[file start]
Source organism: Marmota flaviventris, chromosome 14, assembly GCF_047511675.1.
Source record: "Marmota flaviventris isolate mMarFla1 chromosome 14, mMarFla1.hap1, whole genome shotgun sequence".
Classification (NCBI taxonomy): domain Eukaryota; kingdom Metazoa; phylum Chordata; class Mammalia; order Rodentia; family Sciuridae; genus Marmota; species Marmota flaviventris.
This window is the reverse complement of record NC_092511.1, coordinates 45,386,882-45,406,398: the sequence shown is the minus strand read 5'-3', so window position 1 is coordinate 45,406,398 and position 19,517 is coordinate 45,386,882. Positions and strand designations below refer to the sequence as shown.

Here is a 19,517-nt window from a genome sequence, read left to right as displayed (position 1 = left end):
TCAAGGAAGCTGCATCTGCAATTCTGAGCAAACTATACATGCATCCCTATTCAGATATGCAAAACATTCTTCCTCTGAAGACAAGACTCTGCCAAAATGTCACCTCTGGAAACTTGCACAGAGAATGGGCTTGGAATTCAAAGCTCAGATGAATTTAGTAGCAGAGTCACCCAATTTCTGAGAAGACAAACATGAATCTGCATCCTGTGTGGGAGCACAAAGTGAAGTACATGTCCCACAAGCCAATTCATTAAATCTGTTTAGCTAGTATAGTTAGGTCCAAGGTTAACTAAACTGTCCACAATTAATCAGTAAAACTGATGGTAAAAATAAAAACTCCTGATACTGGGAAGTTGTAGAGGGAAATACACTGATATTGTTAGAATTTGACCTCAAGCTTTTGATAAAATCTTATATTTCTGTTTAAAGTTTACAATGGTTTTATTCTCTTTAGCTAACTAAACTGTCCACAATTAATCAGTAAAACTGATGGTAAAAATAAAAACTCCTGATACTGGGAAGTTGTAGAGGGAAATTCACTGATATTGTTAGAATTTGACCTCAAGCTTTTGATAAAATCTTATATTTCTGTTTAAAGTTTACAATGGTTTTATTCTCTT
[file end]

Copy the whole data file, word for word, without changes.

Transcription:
Source organism: Marmota flaviventris, chromosome 14, assembly GCF_047511675.1.
Source record: "Marmota flaviventris isolate mMarFla1 chromosome 14, mMarFla1.hap1, whole genome shotgun sequence".
Classification (NCBI taxonomy): domain Eukaryota; kingdom Metazoa; phylum Chordata; class Mammalia; order Rodentia; family Sciuridae; genus Marmota; species Marmota flaviventris.
This window is the reverse complement of record NC_092511.1, coordinates 45,386,882-45,406,398: the sequence shown is the minus strand read 5'-3', so window position 1 is coordinate 45,406,398 and position 19,517 is coordinate 45,386,882. Positions and strand designations below refer to the sequence as shown.

Here is a 19,517-nt window from a genome sequence, read left to right as displayed (position 1 = left end):
TCAAGGAAGCTGCATCTGCAATTCTGAGCAAACTATACATGCATCCCTATTCAGATATGCAAAACATTCTTCCTCTGAAGACAAGACTCTGCCAAAATGTCACCTCTGGAAACTTGCACAGAGAATGGGCTTGGAATTCAAAGCTCAGATGAATTTAGTAGCAGAGTCACCCAATTTCTGAGAAGACAAACATGAATCTGCATCCTGTGTGGGAGCACAAAGTGAAGTACATGTCCCACAAGCCAATTCATTAAATCTGTTTAGCTAGTATAGTTAGGTCCAAGGTTAACTAAACTGTCCACAATTAATCAGTAAAACTGATGGTAAAAATAAAAACTCCTGATACTGGGAAGTTGTAGAGGGAAATACACTGATATTGTTAGAATTTGACCTCAAGCTTTTGATAAAATCTTATATTTCTGTTTAAAGTTTACAATGGTTTTATTCTCTTTAGCTAACTAAACTGTCCACAATTAATCAGTAAAACTGATGGTAAAAATAAAAACTCCTGATACTGGGAAGTTGTAGAGGGAAATTCACTGATATTGTTAGAATTTGACCTCAAGCTTTTGATAAAATCTTATATTTCTGTTTAAAGTTTACAATGGTTTTATTCTCTT